Hundreds of locals and visitors avail themselves of sunny days to walk from Syntagma square, along Mitropoleos Str., where is placed the Metropolis Athens Cathedral and the namesake square, which marks the borders to the Old Town of Athens, known as Plaka. Continue to Monastiraki Square and from there on, to the busy and colorful Flea Market and Avyssinias square with the antique dealers. At the Ancient Agora you can visit the beautiful Agora Museum, housed in the Attalos Stoa and see a rich selection of artifacts used in the daily life of the Athenians. Then continue to walk along the pedestrian street of Dionysiou Areopagitou at the bottom of the Acropolis, passing emblematic archaeological sites and museums, but also keeping an eye on the neoclassical and modern architecture that flanks the left-hand side of the promenade as you head toward Thesseion. The building at number 17 is an exquisite example of art deco style, designed in 1930 by Vassilis Kouremenos, which, since 1988, has been classified as a protected work of art.
Syntagma – Plaka – Ancient Agora of Athens – Dionysiou Areopagitou Walk | Route
Info: Total distance 2,7 klm, walking time approximately 34 minutes.
Philopappou Hill Walk
Philopappou Hill is a green area to the south west of the Acropolis. It is a favourite promenade of the Athenians and there you can have great views of the Acropolis, the whole city of Athens and the Aegean Sea that surrounds Attica. The grave monument of Philopappos was constructed of marble from Mount Pentelikon, near Athens, and Mount Imittos, to the south east of Athens. Close to the monument and obscured from sight, there stands a stone structure with iron gates. According to the tradition, this is the prison where the great Greek philosopher Socrates was imprisoned and died. A paved path starts from Philopappou and leads to the Pnyx Hill, where the great orators of Greek antiquity used to gather and discuss political issues. Close to Philopappou, you will also find the National Observatory, a scientific institute for the study of astronomy and seismology, as well as the church of Agia Marina.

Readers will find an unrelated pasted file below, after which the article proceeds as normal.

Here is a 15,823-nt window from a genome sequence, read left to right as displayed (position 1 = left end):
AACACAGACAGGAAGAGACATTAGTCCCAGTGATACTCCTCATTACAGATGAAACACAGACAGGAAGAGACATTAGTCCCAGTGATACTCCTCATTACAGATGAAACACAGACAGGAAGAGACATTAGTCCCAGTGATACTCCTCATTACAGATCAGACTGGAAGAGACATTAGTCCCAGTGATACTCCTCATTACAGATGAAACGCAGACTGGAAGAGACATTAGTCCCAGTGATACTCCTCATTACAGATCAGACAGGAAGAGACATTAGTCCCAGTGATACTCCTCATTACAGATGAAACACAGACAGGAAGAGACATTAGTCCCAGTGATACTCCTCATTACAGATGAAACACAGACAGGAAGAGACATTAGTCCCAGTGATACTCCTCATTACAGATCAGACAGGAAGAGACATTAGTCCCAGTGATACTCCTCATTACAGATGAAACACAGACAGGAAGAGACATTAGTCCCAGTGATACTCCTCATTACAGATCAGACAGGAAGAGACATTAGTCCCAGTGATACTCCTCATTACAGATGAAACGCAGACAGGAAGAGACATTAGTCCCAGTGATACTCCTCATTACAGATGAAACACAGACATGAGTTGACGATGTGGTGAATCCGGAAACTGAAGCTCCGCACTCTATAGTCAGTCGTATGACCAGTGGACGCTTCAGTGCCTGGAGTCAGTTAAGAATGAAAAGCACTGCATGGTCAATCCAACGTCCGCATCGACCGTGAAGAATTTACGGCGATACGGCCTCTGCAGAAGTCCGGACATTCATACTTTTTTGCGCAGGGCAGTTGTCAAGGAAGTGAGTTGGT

Philopappou Hill Walk | Route
Info: Metro Line 2 / Red Line (Station “Acropolis”) and then walk towards Dionysiou Areopagitou for 1.0 klm, walking time approximately 15 minutes.
Koukaki – Makriyianni – Panteion University Walk
Makriyianni and Koukaki are two beautiful neighborhoods close to Acropolis. In these two neighborhoods you can enjoy the hospitality of taverns with original Greek dishes and beautiful small cafes next to the unique vibes of the Acropolis and its museum. On your way to Panteion University you will pass by the Museum of Contemporary Art.
Koukaki – Makriyianni – Panteion University Walk | Route
Info: Metro Line 2 / Red Line (Station “Acropolis”), total distance 1.9 klm, walkking time approximately 23 minutes.
The avant garde neighborhood of Exarcheia is located between Kolonaki and Alexandras Avenue and is most known as the student area of Athens. Exarcheia neighborhood is covered by overwhelming number of street art (some of these are just random writings, some are real pieces of art). Its main feature is the many bohemian, arty bars and alternative culture hangouts. There are quite a few bookshops, artisan book binders and publishing houses. Comic books, used vinyls or books and customized t-shirts collectors will love it. If you’re interested in counterculture then this is the place to be.
Exarcheia Walk | Route
Info: Total distance 2.8 klm, walking time approximately 36 min.
Panathenaic Stadium Walk
The Panathenaic Stadium (Kallimarmaro) is a classical cultural attraction of Greece and one of the most significant monuments not only for Athens, but for the whole Greece. It is one of our city’s most popular touristic attractions and one of Athens’ landmarks. Its rich history is directly connected to the Modern Olympic Games as from their revival in 1896 until the Athens Olympic Games in 2004. It is also the place from where the Olympic flame sets up its journey to the cities of the Olympic Games, both Winter, Summer and Youth.
Panathenaic Stadium Walk | Route
Info: Metro Line 3 / Blue Line (Station “Megaron”), total distance 3.2 klm, walking time approximately 40 minutes.